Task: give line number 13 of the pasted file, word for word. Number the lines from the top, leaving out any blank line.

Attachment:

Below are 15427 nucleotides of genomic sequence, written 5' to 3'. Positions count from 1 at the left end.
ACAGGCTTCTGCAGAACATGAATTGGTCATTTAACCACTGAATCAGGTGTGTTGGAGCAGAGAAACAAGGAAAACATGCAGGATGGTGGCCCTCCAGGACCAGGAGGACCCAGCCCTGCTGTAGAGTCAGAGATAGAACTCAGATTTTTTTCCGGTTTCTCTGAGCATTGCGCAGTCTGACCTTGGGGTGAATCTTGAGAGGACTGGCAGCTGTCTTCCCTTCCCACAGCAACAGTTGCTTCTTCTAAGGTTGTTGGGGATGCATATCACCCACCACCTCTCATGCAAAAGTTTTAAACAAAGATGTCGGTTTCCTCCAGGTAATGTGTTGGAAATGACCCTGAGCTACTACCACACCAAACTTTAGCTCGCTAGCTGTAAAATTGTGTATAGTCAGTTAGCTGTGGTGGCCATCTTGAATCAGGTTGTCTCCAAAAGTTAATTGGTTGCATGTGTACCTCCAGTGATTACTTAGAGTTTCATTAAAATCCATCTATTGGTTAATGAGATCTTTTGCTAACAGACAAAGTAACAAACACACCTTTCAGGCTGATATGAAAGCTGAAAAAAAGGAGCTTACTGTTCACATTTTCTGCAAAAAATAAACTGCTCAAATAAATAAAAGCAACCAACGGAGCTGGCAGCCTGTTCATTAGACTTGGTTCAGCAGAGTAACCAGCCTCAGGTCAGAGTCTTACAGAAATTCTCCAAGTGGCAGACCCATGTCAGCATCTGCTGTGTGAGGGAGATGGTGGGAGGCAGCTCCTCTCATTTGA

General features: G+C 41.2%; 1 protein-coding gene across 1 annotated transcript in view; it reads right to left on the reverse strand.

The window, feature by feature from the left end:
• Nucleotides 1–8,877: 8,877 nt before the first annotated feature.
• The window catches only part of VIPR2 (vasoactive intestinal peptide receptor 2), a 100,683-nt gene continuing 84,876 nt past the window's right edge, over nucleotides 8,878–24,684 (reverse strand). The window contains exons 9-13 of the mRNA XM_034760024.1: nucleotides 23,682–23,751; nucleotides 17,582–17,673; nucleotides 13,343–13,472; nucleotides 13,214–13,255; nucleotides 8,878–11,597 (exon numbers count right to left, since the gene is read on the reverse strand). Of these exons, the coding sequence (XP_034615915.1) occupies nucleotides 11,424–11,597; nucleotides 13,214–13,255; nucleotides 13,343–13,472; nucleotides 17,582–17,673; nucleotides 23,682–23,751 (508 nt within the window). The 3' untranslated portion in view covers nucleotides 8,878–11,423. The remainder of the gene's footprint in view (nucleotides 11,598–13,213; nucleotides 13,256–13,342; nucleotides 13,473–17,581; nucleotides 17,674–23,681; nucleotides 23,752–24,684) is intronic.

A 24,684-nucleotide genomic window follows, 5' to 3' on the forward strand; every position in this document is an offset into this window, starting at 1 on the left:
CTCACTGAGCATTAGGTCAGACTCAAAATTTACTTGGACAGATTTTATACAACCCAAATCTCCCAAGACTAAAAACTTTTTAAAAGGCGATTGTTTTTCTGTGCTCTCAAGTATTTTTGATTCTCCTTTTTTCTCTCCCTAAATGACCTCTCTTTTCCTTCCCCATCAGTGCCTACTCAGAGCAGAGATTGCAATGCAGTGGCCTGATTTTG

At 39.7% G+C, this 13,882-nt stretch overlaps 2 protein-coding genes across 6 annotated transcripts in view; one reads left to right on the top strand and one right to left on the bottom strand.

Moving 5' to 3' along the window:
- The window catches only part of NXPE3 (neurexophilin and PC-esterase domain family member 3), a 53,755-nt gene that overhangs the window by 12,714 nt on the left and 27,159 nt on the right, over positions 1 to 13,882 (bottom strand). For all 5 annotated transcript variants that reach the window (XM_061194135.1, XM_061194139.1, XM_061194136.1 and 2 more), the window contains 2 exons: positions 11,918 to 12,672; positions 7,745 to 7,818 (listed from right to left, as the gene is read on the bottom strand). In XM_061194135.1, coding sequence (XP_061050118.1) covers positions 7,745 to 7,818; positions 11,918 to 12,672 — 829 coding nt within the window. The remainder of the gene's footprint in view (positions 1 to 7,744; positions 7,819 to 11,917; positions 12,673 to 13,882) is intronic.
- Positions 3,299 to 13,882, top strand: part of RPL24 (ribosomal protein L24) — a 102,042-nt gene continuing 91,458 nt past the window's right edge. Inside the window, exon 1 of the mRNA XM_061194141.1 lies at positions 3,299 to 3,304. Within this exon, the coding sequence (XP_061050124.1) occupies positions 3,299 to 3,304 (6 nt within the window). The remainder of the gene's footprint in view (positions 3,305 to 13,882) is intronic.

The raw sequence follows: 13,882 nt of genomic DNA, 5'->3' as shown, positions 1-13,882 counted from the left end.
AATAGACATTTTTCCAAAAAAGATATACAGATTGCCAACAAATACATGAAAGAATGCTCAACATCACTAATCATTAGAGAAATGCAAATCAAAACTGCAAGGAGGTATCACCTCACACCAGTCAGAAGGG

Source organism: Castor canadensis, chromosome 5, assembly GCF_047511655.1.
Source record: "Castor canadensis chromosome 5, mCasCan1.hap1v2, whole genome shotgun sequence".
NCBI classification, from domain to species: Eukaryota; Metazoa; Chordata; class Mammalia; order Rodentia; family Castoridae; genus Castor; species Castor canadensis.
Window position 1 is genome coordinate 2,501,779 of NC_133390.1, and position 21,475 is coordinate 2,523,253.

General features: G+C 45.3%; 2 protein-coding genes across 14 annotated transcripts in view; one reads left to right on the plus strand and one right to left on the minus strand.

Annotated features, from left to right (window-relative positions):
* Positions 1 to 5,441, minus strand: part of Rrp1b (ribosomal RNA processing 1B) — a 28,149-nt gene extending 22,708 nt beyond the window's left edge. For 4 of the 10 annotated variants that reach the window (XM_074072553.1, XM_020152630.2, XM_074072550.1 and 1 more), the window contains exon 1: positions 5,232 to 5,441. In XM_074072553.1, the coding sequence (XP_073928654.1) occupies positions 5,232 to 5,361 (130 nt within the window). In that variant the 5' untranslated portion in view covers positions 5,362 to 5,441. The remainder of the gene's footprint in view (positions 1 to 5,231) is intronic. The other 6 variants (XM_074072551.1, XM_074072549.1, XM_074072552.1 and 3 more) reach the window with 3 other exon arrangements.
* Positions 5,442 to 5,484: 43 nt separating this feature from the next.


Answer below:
The raw sequence follows: 13,882 nt of genomic DNA, 5'->3' as shown, positions 1-13,882 counted from the left end.